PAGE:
Belgium - Council of State, 16 February 2012, No. 218075

Country of Decision:
Country of Applicant:
Date of Decision:
16-02-2012
Citation:
CE, arrêt n°218.075
Court Name:
Council of State
National / Other Legislative Provisions:
Belgium - de Grondwet / la Constitution (Constitution) - Art 149
Belgium - Vreemdelingenwet/loi sur les étrangers 15/12/1980 (Aliens Act) - Art 39/65
Belgium - Vreemdelingenwet/loi sur les étrangers 15/12/1980 (Aliens Act) - Artikle 48/4
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Headnote: 

The real risk of suffering the type of serious harm envisaged in Article 15(b) of the Qualification Directive (torture and inhuman or degrading treatment) may be established by an Applicant who proves that he is a member of a group systematically targeted for such harm and who does not put forward any other circumstances relating to his individual case. 

Facts: 

The Applicant stated that there was a real risk of serious harm (inhuman and degrading treatment) in the event of his returning to his country of origin. He based this risk solely on the grounds of his membership of the group of asylum Applicants whose applications had been rejected.

TheOffice of the Commissioner General for Refugees and Stateless PersonsCGRS dismissed the Applicant’s application for international protection. The CALL, which considered that the Applicant had not put forward any individual factors establishing a real risk of his suffering inhuman or degrading treatment in the event of his return, upheld this decision.

Decision & Reasoning: 

Before the Council of State, the Applicant criticised the CALL for not having taken his position as a member of the group of asylum seekers whose applications had been rejected into account.

The CGRS defended the CALL ruling, stating that the CJEU’s Elgafaji ruling relaxed the requirement to prove an individual risk of serious harm only in cases of indiscriminate violence as referred to in Article 15(c) of the Qualification Directive and not in cases of inhuman and degrading treatment as referred to in Article 15(b) of the Qualification Directive.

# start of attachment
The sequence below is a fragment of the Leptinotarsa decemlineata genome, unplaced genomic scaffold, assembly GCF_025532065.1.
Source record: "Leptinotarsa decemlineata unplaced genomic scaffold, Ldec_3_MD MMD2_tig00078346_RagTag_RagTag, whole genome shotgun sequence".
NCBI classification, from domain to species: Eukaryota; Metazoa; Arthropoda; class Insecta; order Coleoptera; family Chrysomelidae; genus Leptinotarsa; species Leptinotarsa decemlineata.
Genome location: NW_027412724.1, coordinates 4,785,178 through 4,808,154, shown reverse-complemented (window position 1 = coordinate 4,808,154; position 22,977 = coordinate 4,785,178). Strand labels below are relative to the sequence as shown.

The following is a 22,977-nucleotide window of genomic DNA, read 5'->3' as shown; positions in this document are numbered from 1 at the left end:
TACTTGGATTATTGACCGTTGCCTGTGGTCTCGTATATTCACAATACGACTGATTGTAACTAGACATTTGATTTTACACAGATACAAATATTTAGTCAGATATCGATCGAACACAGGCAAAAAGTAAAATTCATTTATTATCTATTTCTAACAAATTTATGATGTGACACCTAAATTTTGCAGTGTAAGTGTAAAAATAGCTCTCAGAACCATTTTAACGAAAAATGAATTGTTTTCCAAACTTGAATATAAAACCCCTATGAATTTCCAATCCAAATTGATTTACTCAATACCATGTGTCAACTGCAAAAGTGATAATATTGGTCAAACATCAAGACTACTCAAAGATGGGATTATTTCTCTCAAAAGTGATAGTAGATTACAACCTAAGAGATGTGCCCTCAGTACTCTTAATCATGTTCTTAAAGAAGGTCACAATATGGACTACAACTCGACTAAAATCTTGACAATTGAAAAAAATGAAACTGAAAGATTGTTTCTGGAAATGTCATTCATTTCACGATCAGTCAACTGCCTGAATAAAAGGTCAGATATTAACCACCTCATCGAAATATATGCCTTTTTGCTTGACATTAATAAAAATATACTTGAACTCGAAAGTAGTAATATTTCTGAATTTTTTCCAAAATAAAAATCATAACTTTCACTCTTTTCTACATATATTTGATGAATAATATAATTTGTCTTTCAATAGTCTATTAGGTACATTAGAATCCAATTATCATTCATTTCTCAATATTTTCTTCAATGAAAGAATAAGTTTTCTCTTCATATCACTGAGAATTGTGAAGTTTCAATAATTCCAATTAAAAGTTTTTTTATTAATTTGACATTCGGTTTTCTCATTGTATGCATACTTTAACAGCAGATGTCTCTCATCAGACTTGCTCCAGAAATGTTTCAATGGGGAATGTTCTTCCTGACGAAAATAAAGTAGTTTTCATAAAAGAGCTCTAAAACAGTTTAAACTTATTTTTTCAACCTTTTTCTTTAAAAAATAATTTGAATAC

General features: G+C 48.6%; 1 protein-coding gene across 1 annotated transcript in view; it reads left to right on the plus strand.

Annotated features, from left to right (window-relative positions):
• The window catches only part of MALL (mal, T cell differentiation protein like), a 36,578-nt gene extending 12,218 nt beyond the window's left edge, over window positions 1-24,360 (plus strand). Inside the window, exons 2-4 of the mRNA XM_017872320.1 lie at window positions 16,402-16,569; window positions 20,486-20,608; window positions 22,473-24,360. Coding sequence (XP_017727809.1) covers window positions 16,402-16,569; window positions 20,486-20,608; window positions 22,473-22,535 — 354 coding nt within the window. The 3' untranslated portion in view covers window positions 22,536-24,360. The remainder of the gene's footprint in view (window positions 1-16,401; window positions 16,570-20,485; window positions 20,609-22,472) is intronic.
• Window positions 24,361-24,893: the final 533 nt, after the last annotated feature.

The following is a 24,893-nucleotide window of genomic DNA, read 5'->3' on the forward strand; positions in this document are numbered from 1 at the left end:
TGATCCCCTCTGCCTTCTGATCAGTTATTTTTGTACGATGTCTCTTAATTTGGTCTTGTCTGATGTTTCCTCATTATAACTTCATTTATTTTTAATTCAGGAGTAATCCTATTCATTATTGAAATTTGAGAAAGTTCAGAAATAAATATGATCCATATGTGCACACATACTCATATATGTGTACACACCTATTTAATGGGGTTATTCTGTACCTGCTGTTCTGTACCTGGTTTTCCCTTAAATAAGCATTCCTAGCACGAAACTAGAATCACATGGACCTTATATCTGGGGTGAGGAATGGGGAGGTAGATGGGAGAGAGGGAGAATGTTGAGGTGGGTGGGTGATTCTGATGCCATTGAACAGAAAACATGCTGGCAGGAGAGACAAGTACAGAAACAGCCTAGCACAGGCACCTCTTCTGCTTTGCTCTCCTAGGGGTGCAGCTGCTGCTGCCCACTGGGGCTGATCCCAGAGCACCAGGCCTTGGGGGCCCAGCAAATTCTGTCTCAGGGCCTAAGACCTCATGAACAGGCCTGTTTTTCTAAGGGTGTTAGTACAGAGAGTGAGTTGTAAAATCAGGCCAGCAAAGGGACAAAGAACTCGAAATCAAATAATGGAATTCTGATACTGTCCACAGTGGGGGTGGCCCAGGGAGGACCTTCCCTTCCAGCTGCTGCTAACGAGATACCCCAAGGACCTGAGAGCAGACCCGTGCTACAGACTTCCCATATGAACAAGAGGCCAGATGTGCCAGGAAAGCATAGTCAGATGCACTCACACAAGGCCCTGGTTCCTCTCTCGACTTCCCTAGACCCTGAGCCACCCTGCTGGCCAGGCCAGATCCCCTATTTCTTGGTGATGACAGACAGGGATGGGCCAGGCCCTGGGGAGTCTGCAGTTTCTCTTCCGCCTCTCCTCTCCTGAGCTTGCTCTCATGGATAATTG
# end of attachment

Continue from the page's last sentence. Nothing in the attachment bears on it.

Firstly, the Council of State pointed out that according to the CJEU’s Elgafaji ruling, Article 15(b) of the Qualification Directive should be interpreted in accordance with the case law of the European Court of Human rights.

Secondly, the Council of State emphasised that the European Court of Human Rights’ ruling in the case of Saadi v Italy, upheld the principle that an individual’s membership of a “group systematically exposed to inhuman and degrading treatment” freed him from the need to put forward other circumstances relevant to his case in order to prove a real risk of suffering a breach of Article 3 of the ECHR.

The Council of State concluded that, in requiring the Applicant to provide evidence of individual circumstances other than membership of a given group, the CALL breached its duty to state the reasons on which the decision was based. The CALL should first have dealt with the question of whether this group was systematically exposed to inhuman and degrading treatment.

Outcome: 

Annulment of the CALL ruling (the case was referred back to the CALL)

Observations/Comments: 

In this ruling, the Council of State interpreted Article 15(b) of the Qualification Directive in accordance with the case law of the European Court of Human Rights relating to Article 3 of the ECHR. This led it to reject the Elgafaji interpretation according to which an Applicant for international protection was only freed from the need to prove individual circumstances in the event of indiscriminate violence.